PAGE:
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an archaeological site in Georgia located to the south of the Trialeti Mountains on the Tsalka Plateau and dating from the late Paleolithic to the early Middle Ages. It was excavated in 1936–40 and 1947 by expeditions of the State Museum of Georgia directed by B. A. Kuftin.
Of particular interest at Trialeti were the finds from the Trialet culture of the Middle Bronze Age (the beginning of the second millennium B.C.), which included elaborate burials in large burial mounds. There were mounds with and without burial pits and mounds located in burial rooms. The remains of the deceased were placed in the center of the mound, sometimes in a chariot. Large glazed earthenware vessels with incised and painted decorations were placed along the walls. Many beautifully ornamented objects made of precious metals testify to the artistry of the local craftsmen and to relations with Southwest Asia and Asia Minor. Two items of particular interest were a gold goblet and a silver goblet. The silver goblet was decorated with two applied friezes, the lower frieze depicting a row of deer, and the upper frieze, a complicated ritual scene.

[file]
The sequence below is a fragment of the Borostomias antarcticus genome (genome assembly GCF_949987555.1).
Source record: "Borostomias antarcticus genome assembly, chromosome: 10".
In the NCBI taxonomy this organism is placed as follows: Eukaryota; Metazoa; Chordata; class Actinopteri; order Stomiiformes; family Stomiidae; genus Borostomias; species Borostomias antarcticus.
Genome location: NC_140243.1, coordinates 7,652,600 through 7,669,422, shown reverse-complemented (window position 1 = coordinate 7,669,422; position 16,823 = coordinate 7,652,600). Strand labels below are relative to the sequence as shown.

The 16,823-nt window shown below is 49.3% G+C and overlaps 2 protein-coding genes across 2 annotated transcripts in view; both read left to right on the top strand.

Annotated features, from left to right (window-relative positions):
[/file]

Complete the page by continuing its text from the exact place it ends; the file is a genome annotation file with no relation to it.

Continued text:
Relics from the Trialet culture are found throughout most of Eastern Georgia and in the adjacent region of Armenia. The burial mounds were for the aristocracy and the tribal leaders. The finds in these mounds testify to the early disintegration of the primitive communal relationships in the tribes of Transcaucasia during the second millennium B.C.
REFERENCESKuftin, B. A. Arkheologicheskie raskopki v Trialeti. Tbilisi, 1941.
Kuftin, B. A. Arkheologicheskie raskopki 1947 g. v Tsalkinskom raione. Tbilisi, 1948.
Jap’arize, O. Archeologiurigat’xrebi t’rialet’shi, 1957–1958cc. Tbilisi, 1960.
Jap’arize, O. Archeologiuri gat’xrebi t’rialet’shi. Tbilisi, 1969.
O. M. DZHAPARIDZE [26–571—4]